Professor of History William Pinch spoke to The New York Times for a story about Hindu holy men, called Sadhus, who spoke recently at a religious festival, Kumbh Mela, about the importance of detaching oneself from family. Pinch told the Times that Sadhus are part of religious orders that were once mercenary armies that terrified parts of northern India centuries ago.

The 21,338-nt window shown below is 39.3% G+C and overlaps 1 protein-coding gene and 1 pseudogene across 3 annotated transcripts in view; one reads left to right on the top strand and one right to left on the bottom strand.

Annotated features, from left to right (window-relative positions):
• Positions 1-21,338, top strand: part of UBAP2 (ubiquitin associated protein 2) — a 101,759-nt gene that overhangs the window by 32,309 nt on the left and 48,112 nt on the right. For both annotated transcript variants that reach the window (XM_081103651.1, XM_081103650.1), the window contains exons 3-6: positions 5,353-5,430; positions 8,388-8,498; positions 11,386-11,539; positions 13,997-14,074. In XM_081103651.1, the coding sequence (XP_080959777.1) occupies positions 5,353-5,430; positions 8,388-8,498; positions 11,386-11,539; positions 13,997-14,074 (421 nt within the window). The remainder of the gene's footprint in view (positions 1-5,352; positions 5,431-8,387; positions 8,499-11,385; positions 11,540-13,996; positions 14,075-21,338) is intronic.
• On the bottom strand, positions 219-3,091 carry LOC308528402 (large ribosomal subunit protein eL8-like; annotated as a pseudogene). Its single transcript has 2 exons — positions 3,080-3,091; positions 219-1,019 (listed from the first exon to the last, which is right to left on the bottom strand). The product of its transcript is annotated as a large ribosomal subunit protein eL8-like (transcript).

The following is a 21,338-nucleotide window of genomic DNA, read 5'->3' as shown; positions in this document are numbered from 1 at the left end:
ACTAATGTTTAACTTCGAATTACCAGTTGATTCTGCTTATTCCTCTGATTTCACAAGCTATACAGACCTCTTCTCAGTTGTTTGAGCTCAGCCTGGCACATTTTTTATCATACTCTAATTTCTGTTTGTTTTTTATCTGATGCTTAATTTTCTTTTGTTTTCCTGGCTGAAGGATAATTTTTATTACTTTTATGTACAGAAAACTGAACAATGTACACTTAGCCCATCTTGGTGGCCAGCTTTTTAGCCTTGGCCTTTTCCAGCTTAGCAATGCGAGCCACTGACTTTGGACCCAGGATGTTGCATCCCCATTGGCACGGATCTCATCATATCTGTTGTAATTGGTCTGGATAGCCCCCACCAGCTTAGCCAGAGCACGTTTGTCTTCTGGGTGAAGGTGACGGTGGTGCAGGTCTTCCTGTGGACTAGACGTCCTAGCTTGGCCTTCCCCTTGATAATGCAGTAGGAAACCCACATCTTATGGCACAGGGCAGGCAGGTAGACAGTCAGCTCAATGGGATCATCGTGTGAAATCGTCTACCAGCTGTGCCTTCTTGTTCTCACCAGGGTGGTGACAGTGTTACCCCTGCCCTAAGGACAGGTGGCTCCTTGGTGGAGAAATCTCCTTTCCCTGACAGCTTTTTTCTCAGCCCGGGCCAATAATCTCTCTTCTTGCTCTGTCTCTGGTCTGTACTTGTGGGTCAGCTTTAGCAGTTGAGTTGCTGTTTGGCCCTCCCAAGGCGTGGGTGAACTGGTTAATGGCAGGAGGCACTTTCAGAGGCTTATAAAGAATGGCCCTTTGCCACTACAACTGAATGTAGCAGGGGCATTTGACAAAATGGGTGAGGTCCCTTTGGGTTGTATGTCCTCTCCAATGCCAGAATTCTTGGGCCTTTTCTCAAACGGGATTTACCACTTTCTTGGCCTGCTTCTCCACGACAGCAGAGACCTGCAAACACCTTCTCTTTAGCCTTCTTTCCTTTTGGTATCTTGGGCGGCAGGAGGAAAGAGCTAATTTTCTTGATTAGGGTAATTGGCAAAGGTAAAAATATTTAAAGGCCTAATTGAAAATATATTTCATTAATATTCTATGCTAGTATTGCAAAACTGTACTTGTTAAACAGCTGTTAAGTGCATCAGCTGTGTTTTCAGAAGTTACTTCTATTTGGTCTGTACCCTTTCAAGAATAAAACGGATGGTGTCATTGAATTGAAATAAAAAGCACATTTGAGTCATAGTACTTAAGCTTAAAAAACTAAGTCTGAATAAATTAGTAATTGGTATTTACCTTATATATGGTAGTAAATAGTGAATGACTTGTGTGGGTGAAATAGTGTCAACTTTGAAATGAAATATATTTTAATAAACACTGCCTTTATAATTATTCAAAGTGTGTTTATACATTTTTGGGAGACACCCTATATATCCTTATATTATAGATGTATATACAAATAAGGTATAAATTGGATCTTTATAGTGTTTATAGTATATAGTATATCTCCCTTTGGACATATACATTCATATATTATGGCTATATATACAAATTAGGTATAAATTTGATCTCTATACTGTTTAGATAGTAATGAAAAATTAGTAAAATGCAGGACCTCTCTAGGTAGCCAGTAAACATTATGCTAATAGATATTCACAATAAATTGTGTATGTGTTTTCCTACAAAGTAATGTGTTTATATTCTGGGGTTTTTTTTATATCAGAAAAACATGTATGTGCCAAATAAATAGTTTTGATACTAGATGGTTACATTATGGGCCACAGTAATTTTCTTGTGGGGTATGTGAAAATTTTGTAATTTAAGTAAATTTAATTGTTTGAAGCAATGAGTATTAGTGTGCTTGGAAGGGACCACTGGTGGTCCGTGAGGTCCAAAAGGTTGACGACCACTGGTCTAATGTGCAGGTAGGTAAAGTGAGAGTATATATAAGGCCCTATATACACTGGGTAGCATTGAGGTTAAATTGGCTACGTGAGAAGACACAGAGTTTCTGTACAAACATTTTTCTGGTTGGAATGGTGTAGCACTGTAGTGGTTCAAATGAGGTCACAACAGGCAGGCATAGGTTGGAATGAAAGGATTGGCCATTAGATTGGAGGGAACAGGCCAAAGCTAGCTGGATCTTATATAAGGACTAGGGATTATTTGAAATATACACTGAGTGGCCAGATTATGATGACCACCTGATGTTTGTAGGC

“They are the ghosts of armies past,” Pinch said. “And they were often employed as assassins.”
These armies often stole or bought children to fill their ranks, Pinch said. And the rituals of joining the orders usually involved cutting all ties to family, he said.